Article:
The 5-month deadline milestone for the SUP Directive measures coming into effect has led to intense legislative debates and actions in some EU countries.


Germany to make reusable containers mandatory in restaurants

 The German Federal Cabinet has confirmed an update to the Packaging Act. According to this, restaurants will in future have to offer reusable containers for drinks and meals to take away.

The amendment, which has just been introduced by the Federal Cabinet Amendment to the packaging law, also known as Packaging Act, specifically stipulates that restaurants must offer reusable containers for their take-away products from 2023. This change is based on a proposal by Federal Environment Minister Svenja Schulze.

According to the ministry, the reusable version may not be smaller or more expensive than the disposable packaging. In addition, the reusable containers must be taken back by the respective company after use.

In November 2020, the Bundestag and Bundesrat approved an ordinance banning some single-use plastics from use from July 3rd, 2021.


Czech Republic approved bill for plastic item use reduction

First announced on January 25th, 2021, the Czech government approved a bill designed to significantly reduce the use of plastic items.

The law, presented by Czech Environment Minister Richard Brabec and discussed by MPs from the lower house of Parliament, should come into force in July 2021 and put the Czech Republic in line with the 2019 Single-use Plastics Directive.

The new measure approved by the Czech government would mainly ban single-use plastic items, such as straws, plates, cutlery and polystyrene cups, and impose new duties on plastic manufacturers.

According to the Czech Ministry of Environment, approximately 1,8 billion of these disposable plastic products are consumed every year in the Czech Republic.


Greece banned single-use plastics use in the public sector

Natural Environment and Waters Secretary General Constantine Aravossis sent a memo to all state agencies for the abolition of single-use plastics as of February 1, 2021.

Specifically, as provided by law 4736/2020 – the law on the abolition of disposable plastics that was passed in Parliament in October 2020 – all public bodies (General Government bodies) have the obligation to stop supplying 10 specific types of single-use plastics, in line with EU directives.

According to the Environment and Energy Ministry, the public administration ban “is the first significant step toward ending the use of disposable plastics in Greece, expected to be fully implemented as of July 3, 2021.”

The February 1 regulation puts an end to purchase orders by state agencies for:

  • plastic cutlery (forks, spoons, knives, chopsticks)
  • plastic plates
  • plastic straws
  • plastic drink stirrers
  • styrofoam food and drink containers and their lids
  • all single use materials made of non-biodegradable plastic.


Bulgaria plans to enter ban on plastics in Bulgarian Waste Management Act

In January 2021, experts of the Bulgarian Ministry of Environment and Water commented that starting from this summer the use of 8 types of single-use plastic products is to be prohibited in Bulgaria.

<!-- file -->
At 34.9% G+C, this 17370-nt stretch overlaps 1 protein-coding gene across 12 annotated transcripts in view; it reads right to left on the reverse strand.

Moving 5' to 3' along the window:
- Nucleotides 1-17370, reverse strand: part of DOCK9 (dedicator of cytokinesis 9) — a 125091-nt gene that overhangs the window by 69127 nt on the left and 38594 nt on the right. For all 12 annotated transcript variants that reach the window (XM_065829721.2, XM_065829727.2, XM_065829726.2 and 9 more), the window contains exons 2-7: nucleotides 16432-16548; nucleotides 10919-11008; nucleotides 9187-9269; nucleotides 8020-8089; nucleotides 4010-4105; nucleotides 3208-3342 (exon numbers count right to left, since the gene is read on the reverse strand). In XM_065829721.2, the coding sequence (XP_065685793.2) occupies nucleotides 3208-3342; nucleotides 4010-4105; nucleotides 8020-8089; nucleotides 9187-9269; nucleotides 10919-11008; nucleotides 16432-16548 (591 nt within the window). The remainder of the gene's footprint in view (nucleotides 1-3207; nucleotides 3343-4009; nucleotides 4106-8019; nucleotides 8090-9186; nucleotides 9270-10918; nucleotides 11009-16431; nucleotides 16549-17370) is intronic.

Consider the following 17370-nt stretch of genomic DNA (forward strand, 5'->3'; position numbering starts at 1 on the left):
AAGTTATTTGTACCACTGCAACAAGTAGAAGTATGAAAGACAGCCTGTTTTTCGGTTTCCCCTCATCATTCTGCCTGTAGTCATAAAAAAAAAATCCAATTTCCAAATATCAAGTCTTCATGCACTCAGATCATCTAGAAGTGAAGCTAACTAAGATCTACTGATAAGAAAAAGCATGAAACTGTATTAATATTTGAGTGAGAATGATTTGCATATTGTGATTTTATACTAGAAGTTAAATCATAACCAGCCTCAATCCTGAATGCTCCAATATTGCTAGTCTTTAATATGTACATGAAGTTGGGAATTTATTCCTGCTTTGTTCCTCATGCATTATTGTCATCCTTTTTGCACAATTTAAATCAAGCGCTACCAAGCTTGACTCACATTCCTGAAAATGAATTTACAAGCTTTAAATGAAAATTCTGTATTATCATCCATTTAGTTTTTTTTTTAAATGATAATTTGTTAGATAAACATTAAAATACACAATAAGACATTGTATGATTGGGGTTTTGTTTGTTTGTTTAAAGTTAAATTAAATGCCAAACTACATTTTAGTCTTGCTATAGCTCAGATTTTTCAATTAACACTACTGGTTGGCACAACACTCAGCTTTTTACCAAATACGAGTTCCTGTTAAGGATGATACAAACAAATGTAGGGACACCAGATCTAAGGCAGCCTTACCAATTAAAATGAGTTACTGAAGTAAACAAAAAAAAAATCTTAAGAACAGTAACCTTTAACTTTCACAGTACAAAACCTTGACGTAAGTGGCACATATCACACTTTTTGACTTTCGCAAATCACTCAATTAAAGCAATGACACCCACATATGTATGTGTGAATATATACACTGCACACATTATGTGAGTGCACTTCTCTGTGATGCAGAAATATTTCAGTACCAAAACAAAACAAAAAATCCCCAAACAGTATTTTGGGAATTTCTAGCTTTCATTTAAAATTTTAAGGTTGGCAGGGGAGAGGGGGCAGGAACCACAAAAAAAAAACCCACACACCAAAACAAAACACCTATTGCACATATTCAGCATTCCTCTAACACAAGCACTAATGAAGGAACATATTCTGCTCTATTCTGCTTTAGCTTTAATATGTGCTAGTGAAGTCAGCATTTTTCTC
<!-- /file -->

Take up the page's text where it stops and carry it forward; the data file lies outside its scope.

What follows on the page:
The ban will apply to products made wholly or partly of plastic and generally intended for single use or used for a short period of time before being discarded. These are plastic tableware – forks, knives, spoons, plates, straws, as well as earbuds, beverage stirrers, plastic sticks, to which balloons are attached, food storage vessels made of expanded polystyrene and cups and products made of oxo-degradable plastic.


Croatian plastic smart cities and islands will stop using single-use plastics

 The cities of Dubrovnik, Trogir, Stari Grad on the island of Hvar and Sali on the island of Dugi Otok will be the first in Croatia to reduce plastic waste and use alternative solutions by participating in projects by Split’s Association for Nature, Environment and Sustainable Development “Sunce”.

The Croatian law on waste should be adopted by July 3rd this year, when Croatia should ban single-use plastic products, such as cotton bud sticks, cutlery, plates, straws and stirrers.


Malta bans imports of single-use plastic

The importation of single-use plastics to Malta has come to an end starting with this year, as measures to prevent pollution come into effect.

This follows the completion of the public consultation and publication of legal notices on the 30th of December 2020, Minister for the Environment, Climate Change and Planning Aaron Farrugia announced.  The Minister said that the implementation of the measure is ongoing, and all is according to plan.

The ban will apply to products such as plastic bags, cutlery, straws, plates, cotton buds, food containers, and stirrers.


UK House of Commons releases briefing paper on strategies for dealing with plastic waste

The House of Commons Library research service have released a useful and comprehensive briefing paper that outlines the current and future governmental strategies for dealing with plastic waste.

All relevant existing and proposed policy amendments relating to plastic waste are covered in the brief, alongside information concerning important consultatory stages and regulatory differences between the devolved administrations.

After detailing strategies specific to the UK, the report goes on to summarize EU plastics policies, including the Single Use Plastic Directive, voluntary initiatives, including the UK Plastics Pact, and the impact of Coronavirus.